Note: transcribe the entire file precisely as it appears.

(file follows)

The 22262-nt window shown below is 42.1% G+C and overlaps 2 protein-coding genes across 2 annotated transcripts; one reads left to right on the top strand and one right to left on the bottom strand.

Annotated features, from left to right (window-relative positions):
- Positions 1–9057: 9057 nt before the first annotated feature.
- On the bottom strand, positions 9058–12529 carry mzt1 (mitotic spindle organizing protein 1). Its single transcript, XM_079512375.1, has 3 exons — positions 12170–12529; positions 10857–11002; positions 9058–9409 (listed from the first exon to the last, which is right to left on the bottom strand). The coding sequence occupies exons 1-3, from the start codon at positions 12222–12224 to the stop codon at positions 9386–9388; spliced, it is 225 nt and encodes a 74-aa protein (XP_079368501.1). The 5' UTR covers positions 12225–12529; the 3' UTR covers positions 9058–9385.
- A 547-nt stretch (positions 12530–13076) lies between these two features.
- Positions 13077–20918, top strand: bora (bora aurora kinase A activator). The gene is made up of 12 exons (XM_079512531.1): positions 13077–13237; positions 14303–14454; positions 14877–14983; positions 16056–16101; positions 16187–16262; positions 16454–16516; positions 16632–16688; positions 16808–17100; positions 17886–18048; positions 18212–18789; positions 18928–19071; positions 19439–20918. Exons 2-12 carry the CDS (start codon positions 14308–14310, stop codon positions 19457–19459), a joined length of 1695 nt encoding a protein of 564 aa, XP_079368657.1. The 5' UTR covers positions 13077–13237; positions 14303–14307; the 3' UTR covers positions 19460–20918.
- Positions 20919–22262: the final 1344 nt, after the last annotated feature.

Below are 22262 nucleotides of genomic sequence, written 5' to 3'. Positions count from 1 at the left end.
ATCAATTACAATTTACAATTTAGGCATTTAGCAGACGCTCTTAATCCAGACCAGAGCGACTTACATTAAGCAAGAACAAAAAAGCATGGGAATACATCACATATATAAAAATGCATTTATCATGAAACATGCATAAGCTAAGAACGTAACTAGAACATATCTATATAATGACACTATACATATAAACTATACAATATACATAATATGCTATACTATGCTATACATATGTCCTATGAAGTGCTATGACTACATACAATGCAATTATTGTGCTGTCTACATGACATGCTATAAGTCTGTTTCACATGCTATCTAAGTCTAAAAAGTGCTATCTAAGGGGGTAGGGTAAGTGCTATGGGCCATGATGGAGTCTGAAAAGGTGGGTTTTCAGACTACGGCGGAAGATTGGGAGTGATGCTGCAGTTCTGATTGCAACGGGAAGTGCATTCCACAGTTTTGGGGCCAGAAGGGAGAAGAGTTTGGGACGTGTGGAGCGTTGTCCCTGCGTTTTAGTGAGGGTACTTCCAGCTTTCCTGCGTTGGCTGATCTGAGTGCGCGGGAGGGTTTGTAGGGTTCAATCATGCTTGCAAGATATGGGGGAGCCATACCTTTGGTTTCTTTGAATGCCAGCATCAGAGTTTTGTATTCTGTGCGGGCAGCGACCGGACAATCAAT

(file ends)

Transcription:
The 22262-nt window shown below is 42.1% G+C and overlaps 2 protein-coding genes across 2 annotated transcripts; one reads left to right on the top strand and one right to left on the bottom strand.

Annotated features, from left to right (window-relative positions):
- Positions 1–9057: 9057 nt before the first annotated feature.
- On the bottom strand, positions 9058–12529 carry mzt1 (mitotic spindle organizing protein 1). Its single transcript, XM_079512375.1, has 3 exons — positions 12170–12529; positions 10857–11002; positions 9058–9409 (listed from the first exon to the last, which is right to left on the bottom strand). The coding sequence occupies exons 1-3, from the start codon at positions 12222–12224 to the stop codon at positions 9386–9388; spliced, it is 225 nt and encodes a 74-aa protein (XP_079368501.1). The 5' UTR covers positions 12225–12529; the 3' UTR covers positions 9058–9385.
- A 547-nt stretch (positions 12530–13076) lies between these two features.
- Positions 13077–20918, top strand: bora (bora aurora kinase A activator). The gene is made up of 12 exons (XM_079512531.1): positions 13077–13237; positions 14303–14454; positions 14877–14983; positions 16056–16101; positions 16187–16262; positions 16454–16516; positions 16632–16688; positions 16808–17100; positions 17886–18048; positions 18212–18789; positions 18928–19071; positions 19439–20918. Exons 2-12 carry the CDS (start codon positions 14308–14310, stop codon positions 19457–19459), a joined length of 1695 nt encoding a protein of 564 aa, XP_079368657.1. The 5' UTR covers positions 13077–13237; positions 14303–14307; the 3' UTR covers positions 19460–20918.
- Positions 20919–22262: the final 1344 nt, after the last annotated feature.

Below are 22262 nucleotides of genomic sequence, written 5' to 3'. Positions count from 1 at the left end.
ATCAATTACAATTTACAATTTAGGCATTTAGCAGACGCTCTTAATCCAGACCAGAGCGACTTACATTAAGCAAGAACAAAAAAGCATGGGAATACATCACATATATAAAAATGCATTTATCATGAAACATGCATAAGCTAAGAACGTAACTAGAACATATCTATATAATGACACTATACATATAAACTATACAATATACATAATATGCTATACTATGCTATACATATGTCCTATGAAGTGCTATGACTACATACAATGCAATTATTGTGCTGTCTACATGACATGCTATAAGTCTGTTTCACATGCTATCTAAGTCTAAAAAGTGCTATCTAAGGGGGTAGGGTAAGTGCTATGGGCCATGATGGAGTCTGAAAAGGTGGGTTTTCAGACTACGGCGGAAGATTGGGAGTGATGCTGCAGTTCTGATTGCAACGGGAAGTGCATTCCACAGTTTTGGGGCCAGAAGGGAGAAGAGTTTGGGACGTGTGGAGCGTTGTCCCTGCGTTTTAGTGAGGGTACTTCCAGCTTTCCTGCGTTGGCTGATCTGAGTGCGCGGGAGGGTTTGTAGGGTTCAATCATGCTTGCAAGATATGGGGGAGCCATACCTTTGGTTTCTTTGAATGCCAGCATCAGAGTTTTGTATTCTGTGCGGGCAGCGACCGGACAATCAAT